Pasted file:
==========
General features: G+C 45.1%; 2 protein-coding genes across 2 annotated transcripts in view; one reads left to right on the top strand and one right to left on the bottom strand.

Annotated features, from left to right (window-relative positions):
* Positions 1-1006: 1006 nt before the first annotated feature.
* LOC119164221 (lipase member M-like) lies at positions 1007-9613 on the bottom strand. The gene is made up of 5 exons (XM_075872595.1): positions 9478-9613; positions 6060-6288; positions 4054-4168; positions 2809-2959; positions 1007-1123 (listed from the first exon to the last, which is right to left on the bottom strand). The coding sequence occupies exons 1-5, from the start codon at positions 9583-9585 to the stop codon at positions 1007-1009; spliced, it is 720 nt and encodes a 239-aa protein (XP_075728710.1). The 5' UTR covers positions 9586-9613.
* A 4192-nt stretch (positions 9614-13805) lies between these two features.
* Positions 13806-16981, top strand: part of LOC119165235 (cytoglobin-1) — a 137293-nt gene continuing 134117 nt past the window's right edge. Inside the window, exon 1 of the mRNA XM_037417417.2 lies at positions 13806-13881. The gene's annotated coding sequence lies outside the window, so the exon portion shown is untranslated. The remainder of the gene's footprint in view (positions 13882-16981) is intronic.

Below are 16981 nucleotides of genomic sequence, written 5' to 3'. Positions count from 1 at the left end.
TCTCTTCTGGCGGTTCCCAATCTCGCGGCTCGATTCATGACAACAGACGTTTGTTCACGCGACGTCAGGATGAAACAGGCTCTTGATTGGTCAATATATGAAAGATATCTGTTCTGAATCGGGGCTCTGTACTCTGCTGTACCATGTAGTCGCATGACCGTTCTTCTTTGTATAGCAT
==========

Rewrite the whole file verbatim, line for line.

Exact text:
General features: G+C 45.1%; 2 protein-coding genes across 2 annotated transcripts in view; one reads left to right on the top strand and one right to left on the bottom strand.

Annotated features, from left to right (window-relative positions):
* Positions 1-1006: 1006 nt before the first annotated feature.
* LOC119164221 (lipase member M-like) lies at positions 1007-9613 on the bottom strand. The gene is made up of 5 exons (XM_075872595.1): positions 9478-9613; positions 6060-6288; positions 4054-4168; positions 2809-2959; positions 1007-1123 (listed from the first exon to the last, which is right to left on the bottom strand). The coding sequence occupies exons 1-5, from the start codon at positions 9583-9585 to the stop codon at positions 1007-1009; spliced, it is 720 nt and encodes a 239-aa protein (XP_075728710.1). The 5' UTR covers positions 9586-9613.
* A 4192-nt stretch (positions 9614-13805) lies between these two features.
* Positions 13806-16981, top strand: part of LOC119165235 (cytoglobin-1) — a 137293-nt gene continuing 134117 nt past the window's right edge. Inside the window, exon 1 of the mRNA XM_037417417.2 lies at positions 13806-13881. The gene's annotated coding sequence lies outside the window, so the exon portion shown is untranslated. The remainder of the gene's footprint in view (positions 13882-16981) is intronic.

Below are 16981 nucleotides of genomic sequence, written 5' to 3'. Positions count from 1 at the left end.
TCTCTTCTGGCGGTTCCCAATCTCGCGGCTCGATTCATGACAACAGACGTTTGTTCACGCGACGTCAGGATGAAACAGGCTCTTGATTGGTCAATATATGAAAGATATCTGTTCTGAATCGGGGCTCTGTACTCTGCTGTACCATGTAGTCGCATGACCGTTCTTCTTTGTATAGCAT